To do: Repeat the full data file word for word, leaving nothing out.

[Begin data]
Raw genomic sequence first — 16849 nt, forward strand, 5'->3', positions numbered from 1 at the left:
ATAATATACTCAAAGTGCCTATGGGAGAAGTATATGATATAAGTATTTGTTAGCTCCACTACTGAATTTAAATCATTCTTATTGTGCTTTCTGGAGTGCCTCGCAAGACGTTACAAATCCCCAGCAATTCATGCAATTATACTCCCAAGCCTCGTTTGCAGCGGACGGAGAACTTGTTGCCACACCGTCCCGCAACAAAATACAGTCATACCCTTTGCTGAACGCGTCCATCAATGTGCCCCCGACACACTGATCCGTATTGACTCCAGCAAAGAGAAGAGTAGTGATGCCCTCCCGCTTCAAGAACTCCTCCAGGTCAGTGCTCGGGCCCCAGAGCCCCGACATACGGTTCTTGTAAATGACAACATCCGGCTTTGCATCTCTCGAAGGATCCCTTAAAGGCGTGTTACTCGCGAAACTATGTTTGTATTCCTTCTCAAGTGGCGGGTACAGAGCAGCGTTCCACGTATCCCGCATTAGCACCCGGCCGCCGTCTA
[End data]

Raw genomic sequence first — 16849 nt, forward strand, 5'->3', positions numbered from 1 at the left:
ATAATATACTCAAAGTGCCTATGGGAGAAGTATATGATATAAGTATTTGTTAGCTCCACTACTGAATTTAAATCATTCTTATTGTGCTTTCTGGAGTGCCTCGCAAGACGTTACAAATCCCCAGCAATTCATGCAATTATACTCCCAAGCCTCGTTTGCAGCGGACGGAGAACTTGTTGCCACACCGTCCCGCAACAAAATACAGTCATACCCTTTGCTGAACGCGTCCATCAATGTGCCCCCGACACACTGATCCGTATTGACTCCAGCAAAGAGAAGAGTAGTGATGCCCTCCCGCTTCAAGAACTCCTCCAGGTCAGTGCTCGGGCCCCAGAGCCCCGACATACGGTTCTTGTAAATGACAACATCCGGCTTTGCATCTCTCGAAGGATCCCTTAAAGGCGTGTTACTCGCGAAACTATGTTTGTATTCCTTCTCAAGTGGCGGGTACAGAGCAGCGTTCCACGTATCCCGCATTAGCACCCGGCCGCCGTCTA